How Does Proton Beam Therapy Work?

As noted above, proton beam therapy works by bombarding a tumor with positively charged particles called protons. The protons, in turn, cause damage to the genetic material of cancer cells in a tumor, resulting in the death of the cancer cells.

The latest form of proton beam therapy, known as pencil beam scanning, uses spot scanning in order to send streams of protons back and forth through a tumor.

How Does Proton Beam Therapy Differ From Conventional Radiation Therapy?

Both conventional radiation therapy and proton beam therapy are prescribed and administered by a radiation oncologist, a cancer specialist who focuses on the treatment of cancer with radiation. When compared with conventional radiation therapy, proton beam therapy appears to have relatively equal effectiveness, in other words, it is no more likely to cure a tumor. The primary reason some people prefer proton beam therapy is that it may result in less damage to normal tissues in the body. Certainly, it can also play a very important role when radiation would be the treatment of choice, but cannot be repeated in an area previously given.

In contrast to conventional radiation therapy, proton beam therapy focuses on a very precise area of tissue. This focused delivery not only allows for greater amounts of radiation to be used but results in less damage to nearby non-cancerous tissues. Damage to healthy tissues near a tumor results in most of the side effects, including some of the long term side effects such as the development of secondary cancers (cancers which are caused by the primary cancer treatment).

One of the greatest advantages of proton beam therapy is being able to use it for tumors that are adjacent to critical structures, which could make surgery difficult or impossible. Proton beam therapy may also be used for those who could benefit from radiation therapy but have already received conventional radiation.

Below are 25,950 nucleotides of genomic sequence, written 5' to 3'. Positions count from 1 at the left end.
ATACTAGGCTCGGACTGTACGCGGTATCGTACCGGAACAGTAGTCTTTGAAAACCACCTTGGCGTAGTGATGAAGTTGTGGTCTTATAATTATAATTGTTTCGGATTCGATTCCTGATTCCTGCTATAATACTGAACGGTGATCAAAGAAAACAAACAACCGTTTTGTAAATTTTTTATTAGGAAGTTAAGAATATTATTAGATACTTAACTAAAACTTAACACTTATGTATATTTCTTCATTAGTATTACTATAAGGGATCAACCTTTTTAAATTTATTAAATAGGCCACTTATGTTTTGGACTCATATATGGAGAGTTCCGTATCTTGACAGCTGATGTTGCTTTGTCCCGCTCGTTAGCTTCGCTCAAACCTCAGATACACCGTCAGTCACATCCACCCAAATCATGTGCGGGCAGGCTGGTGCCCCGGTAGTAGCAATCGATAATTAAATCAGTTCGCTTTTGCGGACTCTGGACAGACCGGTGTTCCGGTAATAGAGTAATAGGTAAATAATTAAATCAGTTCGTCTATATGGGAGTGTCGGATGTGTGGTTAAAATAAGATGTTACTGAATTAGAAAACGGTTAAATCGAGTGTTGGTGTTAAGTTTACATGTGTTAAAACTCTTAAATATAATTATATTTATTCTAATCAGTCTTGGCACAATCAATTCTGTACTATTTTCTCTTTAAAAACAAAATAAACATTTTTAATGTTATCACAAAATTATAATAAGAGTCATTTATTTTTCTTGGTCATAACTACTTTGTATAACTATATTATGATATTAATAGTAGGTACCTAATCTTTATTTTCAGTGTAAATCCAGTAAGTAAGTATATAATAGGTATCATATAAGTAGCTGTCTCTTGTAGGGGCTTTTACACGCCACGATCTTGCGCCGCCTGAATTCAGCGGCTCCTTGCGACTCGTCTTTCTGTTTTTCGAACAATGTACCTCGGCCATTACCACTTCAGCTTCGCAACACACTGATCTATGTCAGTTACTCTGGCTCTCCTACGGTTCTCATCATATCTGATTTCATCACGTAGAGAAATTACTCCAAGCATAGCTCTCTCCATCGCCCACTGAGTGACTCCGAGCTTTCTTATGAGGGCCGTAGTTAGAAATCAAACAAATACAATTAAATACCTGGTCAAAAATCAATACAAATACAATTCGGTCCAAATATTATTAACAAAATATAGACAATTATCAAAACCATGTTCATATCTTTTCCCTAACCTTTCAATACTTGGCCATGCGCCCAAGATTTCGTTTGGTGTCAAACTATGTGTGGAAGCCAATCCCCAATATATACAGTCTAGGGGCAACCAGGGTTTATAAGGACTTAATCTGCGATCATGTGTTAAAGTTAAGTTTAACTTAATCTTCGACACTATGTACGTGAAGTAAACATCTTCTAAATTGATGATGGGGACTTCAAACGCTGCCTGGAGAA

Possible Side Effects and Complications

As with any cancer treatment, side effects may occur. Many of the side effects are similar to the side effects of conventional radiation therapy and include:

  • Redness of the skin of the chest (radiation dermatitis.)
  • Fatigue.
  • Radiation pneumonitis: Radiation pneumonitis refers to an inflammation of the lungs related to treatment. It is very treatable (usually with steroids) but it's important to talk to your doctor about any coughing, change in your breathing, or shortness of breath so that testing can be done.
  • Permanent loss of hair on the chest.

Long term side effects and complications of proton beam therapy are not entirely clear as the treatment is relatively new compared with other forms of radiation therapy. Long term side effects of radiation therapy to the chest may include pulmonary fibrosis (scarring of the lungs which begins as radiation pneumonitis which is left untreated), secondary cancers (a cancer caused by the damage to genetic material in normal cells from treatment), and heart disease (including valve disease, coronary artery disease, cardiomyopathy, and abnormal heart rhythms) when radiation is given to the left side of the chest. In theory, these side effects should be less common than with conventional radiation therapy due to reduced damage to normal tissues, but it is too soon to know for sure.